I remember the first time I realized I’d never be able to read all the books ever published. Actually, the first lesson was that I wouldn’t be alive long enough to even read a list of all the titles of the books ever published. It was a sad day and I was reminded of it recently as I perused the shelves of a local used book store. It’s overwhelming for me, that volume of choice. My brain spins and heart yearns to read every word on every musty page, but the reality is so very different: my eyes glaze over as I wander through the stacks, barely taking in every twentieth title…stopping not when I see something new, but when the stream of letters form a name or title with which I am already familiar.
I was reminded of this decades-old pattern yesterday when I re-enacted another little dance of mine: career roulette. This time, I was skimming my gym’s copy of Becoming a Supple Leopard (which is the real name of a real book, I swear). Fascinated by the mechanics of the body, still high on the endorphins from a good workout, I started to daydream about going back to school and getting a degree in exercise science. How interesting it would be to learn more about bodies and how to care for them. My daydream continued and, on the ride home, morphed into the idea that I could perhaps study the psychology of exercise. Why are some humans motivated to move and others not? What is it that tells some people they aren’t cut out to be athletes and should stick to the books? How do people who want to move develop the habit, even when their brains fight them?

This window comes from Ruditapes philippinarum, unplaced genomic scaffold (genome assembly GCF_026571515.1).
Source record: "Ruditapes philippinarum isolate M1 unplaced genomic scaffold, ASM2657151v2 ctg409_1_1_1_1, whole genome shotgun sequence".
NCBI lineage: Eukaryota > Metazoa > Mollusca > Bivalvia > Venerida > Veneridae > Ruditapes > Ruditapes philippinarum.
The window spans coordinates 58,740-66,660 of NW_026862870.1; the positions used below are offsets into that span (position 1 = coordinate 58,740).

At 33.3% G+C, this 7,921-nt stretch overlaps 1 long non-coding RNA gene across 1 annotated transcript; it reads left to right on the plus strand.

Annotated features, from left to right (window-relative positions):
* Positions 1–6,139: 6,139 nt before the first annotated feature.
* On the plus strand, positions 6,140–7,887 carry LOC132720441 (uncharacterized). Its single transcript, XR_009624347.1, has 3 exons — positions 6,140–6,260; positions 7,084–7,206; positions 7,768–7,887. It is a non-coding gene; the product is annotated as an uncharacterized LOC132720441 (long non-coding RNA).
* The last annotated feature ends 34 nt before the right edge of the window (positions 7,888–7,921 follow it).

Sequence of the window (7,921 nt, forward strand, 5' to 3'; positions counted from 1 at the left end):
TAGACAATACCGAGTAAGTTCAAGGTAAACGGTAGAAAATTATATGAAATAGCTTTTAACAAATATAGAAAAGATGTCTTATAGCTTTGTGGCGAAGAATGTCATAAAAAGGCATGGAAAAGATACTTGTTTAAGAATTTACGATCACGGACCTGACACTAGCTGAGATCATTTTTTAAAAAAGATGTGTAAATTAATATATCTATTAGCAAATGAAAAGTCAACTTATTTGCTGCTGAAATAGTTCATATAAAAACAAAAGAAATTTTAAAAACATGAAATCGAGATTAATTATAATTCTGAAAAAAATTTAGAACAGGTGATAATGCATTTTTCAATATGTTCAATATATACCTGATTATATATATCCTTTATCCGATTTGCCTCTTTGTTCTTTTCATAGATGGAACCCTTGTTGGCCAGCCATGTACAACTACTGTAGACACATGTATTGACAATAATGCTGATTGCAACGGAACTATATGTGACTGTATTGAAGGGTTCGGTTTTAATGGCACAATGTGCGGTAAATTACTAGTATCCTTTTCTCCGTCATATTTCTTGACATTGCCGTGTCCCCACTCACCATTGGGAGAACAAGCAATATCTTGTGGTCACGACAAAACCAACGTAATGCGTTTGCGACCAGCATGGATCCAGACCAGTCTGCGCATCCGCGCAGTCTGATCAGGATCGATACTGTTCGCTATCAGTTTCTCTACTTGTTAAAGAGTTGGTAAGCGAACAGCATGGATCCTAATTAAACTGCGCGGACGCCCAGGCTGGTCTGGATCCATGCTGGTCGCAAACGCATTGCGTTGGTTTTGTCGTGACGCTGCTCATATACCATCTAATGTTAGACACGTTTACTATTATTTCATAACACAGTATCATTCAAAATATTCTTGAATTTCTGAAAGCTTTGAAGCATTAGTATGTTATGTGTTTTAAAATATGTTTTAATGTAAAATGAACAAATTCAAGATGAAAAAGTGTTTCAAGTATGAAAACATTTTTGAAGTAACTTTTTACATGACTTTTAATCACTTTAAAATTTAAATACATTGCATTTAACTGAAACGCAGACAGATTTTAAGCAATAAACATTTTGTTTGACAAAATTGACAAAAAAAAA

You might not be surprised to learn that I only finally ruled out law school as an option a few months ago. Or that I looked at requirements for PA (that’s physician assistant) school as recently as last summer. Or that a PhD in comparative literature or theological ethics is still on the table (the latter being a far more realistic option, which is, in itself, pretty funny). And hey, turns out my third-grade dream of being the first female President of the United States is still in reach.
But I think I’m living into my calling now, working to raise awareness of farmed animal welfare issues among Jesus followers. I know that’s a good purpose, and that I’m uniquely suited for it.
Choices. Roads taken and not taken. How can I, who feel like I have a million choices, spread some of that opportunity around to people who have none? Is it reasonable to feel restless so often? How does a person honor that restlessness and maintain some semblance of stability?
Listening for answers. Headed out to the gym.